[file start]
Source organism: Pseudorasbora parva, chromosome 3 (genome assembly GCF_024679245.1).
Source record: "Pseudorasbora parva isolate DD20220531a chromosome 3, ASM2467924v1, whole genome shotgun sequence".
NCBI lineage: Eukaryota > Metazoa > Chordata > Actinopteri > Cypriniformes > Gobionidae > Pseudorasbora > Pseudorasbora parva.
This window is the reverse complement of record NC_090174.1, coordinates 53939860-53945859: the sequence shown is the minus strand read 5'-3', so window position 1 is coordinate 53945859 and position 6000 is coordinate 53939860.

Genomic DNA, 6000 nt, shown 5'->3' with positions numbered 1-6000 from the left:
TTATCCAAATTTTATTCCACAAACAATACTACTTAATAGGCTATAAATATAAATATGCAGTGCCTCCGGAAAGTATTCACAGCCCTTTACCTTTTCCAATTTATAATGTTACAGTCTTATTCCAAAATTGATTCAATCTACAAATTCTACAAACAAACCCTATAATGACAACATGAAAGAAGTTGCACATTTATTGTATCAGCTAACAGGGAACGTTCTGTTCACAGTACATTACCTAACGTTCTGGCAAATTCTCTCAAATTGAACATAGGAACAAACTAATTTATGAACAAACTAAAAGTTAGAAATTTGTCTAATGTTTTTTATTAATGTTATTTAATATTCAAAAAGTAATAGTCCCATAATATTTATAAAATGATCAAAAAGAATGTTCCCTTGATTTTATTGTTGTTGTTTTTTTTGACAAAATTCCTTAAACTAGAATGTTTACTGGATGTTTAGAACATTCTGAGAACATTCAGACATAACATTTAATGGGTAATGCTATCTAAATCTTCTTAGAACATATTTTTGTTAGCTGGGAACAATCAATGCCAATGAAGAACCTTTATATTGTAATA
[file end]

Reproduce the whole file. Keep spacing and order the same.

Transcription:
Source organism: Pseudorasbora parva, chromosome 3 (genome assembly GCF_024679245.1).
Source record: "Pseudorasbora parva isolate DD20220531a chromosome 3, ASM2467924v1, whole genome shotgun sequence".
NCBI lineage: Eukaryota > Metazoa > Chordata > Actinopteri > Cypriniformes > Gobionidae > Pseudorasbora > Pseudorasbora parva.
This window is the reverse complement of record NC_090174.1, coordinates 53939860-53945859: the sequence shown is the minus strand read 5'-3', so window position 1 is coordinate 53945859 and position 6000 is coordinate 53939860.

Genomic DNA, 6000 nt, shown 5'->3' with positions numbered 1-6000 from the left:
TTATCCAAATTTTATTCCACAAACAATACTACTTAATAGGCTATAAATATAAATATGCAGTGCCTCCGGAAAGTATTCACAGCCCTTTACCTTTTCCAATTTATAATGTTACAGTCTTATTCCAAAATTGATTCAATCTACAAATTCTACAAACAAACCCTATAATGACAACATGAAAGAAGTTGCACATTTATTGTATCAGCTAACAGGGAACGTTCTGTTCACAGTACATTACCTAACGTTCTGGCAAATTCTCTCAAATTGAACATAGGAACAAACTAATTTATGAACAAACTAAAAGTTAGAAATTTGTCTAATGTTTTTTATTAATGTTATTTAATATTCAAAAAGTAATAGTCCCATAATATTTATAAAATGATCAAAAAGAATGTTCCCTTGATTTTATTGTTGTTGTTTTTTTTGACAAAATTCCTTAAACTAGAATGTTTACTGGATGTTTAGAACATTCTGAGAACATTCAGACATAACATTTAATGGGTAATGCTATCTAAATCTTCTTAGAACATATTTTTGTTAGCTGGGAACAATCAATGCCAATGAAGAACCTTTATATTGTAATA